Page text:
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INTERVIEW - Kosovo revising budget to back poor households, plans no intl bond

INTERVIEW - Kosovo revising budget to back poor households, plans no intl bond Vegim Zhitija/CC BY-SA 2.0

PRISTINA (Kosovo), May 16 (SeeNews) - Kosovo's government is seeking to raise the projected budget deficit to 3.9% of gross domestic product (GDP) in order to provide support for poor households hit worst by soaring food and energy prices, finance minister Hekuran Murati told SeeNews.

The planned budget revision, which envisages an increase in both revenues and spending, was submitted to parliament for approval, Murati told SeeNews on the sidelines of the annual meeting of the European Bank for Reconstruction and Development in Marrakech, Morocco, last week.

Prior to the revision, Kosovo’s 2022 state budget plans expenditures of 2.75 billion euro ($2.86 billion euro), while revenues are set at 2.36 billion euro, putting deficit at 3% of GDP.

"This year, we have the problem with the energy crisis on one hand, and with inflation of food prices on the other. It is quite a problematic setting because there are a lot of families who are overproportionately burdened, especially the poorer households," Murati commented. "We need to intervene and help them. Of course, this puts a strain on the budget. We have already prepared a revision of the budget in order to increase the allowance and the spending limits."

To provide relief for households feeling the burden of higher food prices, Kosovo's government has approved a new support package and doubled the payments for families on social assistance, Murati noted. "We have added another 100 euro top-up one-off for all pension receivers and students alike, and we have done the same also for all employees who are receiving less than a 1,000 euro a month," he added.

Last month, Kosovo's government raised the gross minimum wage in the country to 264 euro, benefiting about 100,000 workers. Prior to the increase, the minimum wage was set at 130 euro for employees up to the age of 35 and 170 euro for employees over the age of 35.

Kosovo's GDP rose by 10.53% in 2021, after shrinking by 4.14% the year before, according to preliminary estimates of the statistical office.

"Last year we had a very high deficit projected. However, due to the better than expected performance in revenues we ended up the year with a deficit of less than 1% of GDP, it was quite an achievement, actually it was lower than in some of the pre-pandemic years. This year, we continue to see the same trend as regards to revenues. However, we need to ensure that we are prepared for any circumstances," the finance minister went on to say.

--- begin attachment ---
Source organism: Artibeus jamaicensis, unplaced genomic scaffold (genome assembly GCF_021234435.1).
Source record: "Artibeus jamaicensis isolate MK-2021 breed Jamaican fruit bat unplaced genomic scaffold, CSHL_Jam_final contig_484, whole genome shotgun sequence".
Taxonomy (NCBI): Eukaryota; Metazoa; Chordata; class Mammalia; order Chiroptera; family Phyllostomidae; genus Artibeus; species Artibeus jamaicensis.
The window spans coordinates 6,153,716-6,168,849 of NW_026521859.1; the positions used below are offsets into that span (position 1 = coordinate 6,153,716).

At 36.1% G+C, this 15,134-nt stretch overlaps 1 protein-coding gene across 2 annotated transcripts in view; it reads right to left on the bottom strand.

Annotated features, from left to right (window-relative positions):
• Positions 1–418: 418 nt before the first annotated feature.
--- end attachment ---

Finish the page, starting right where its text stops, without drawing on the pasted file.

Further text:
No official information about the country's budget performance so far this year is available.

The country's annual inflation quickened to 10% in March, as food prices fgined 13% and water, power, gas and fuel added 15.7%, according to statistics office data.

In Murati's view, however, inflation will stabilise in the summer.

"At the end of last year and the beginning of this year we have seen a very sharp increase, a ramp-up of inflation levels. However, now, in the past months, we have seen a stabilisation. I think that as we approach the summer months and the countries get to build back their reserves, be it fuel or food, we will see a stabilisation of inflation. On the food side, it all depends on the shipping industry and logistics. As for the fuel, that will depend quite a lot on the war in Ukraine and how that turns out."

The government will cover the increased spending with domestic debt issuances and financing from international financial institutions (IFIs), Murati said, adding that an international bond issuance is not on its agenda.

"On the domesic market, we continue [bond] issuing. Recently, we have had some agreements that provide budget support financing from IFIs, so we should be okay and we don’t need to do an international bond," he said.

Kosovo's finance ministry will offer 30 million euro worth of three-year Treasury notes at an auction on Monday. At the last auction of three-year Treasury notes held in February, the finance ministry sold 25 million euro worth of government securities, in line with plan. The average weighted yield on the government securities edged up to 1.67%.

In March, the World Bank signed an agreement to provide financing of 50.6 million euro to Kosovo in support of the government's efforts to improve fiscal transparency, enhance private sector development and strengthen environmental sustainability following the COVID-19 crisis. The loan has a maturity of 25 years and a five-year grace period.

($=0.9605 euro)

 

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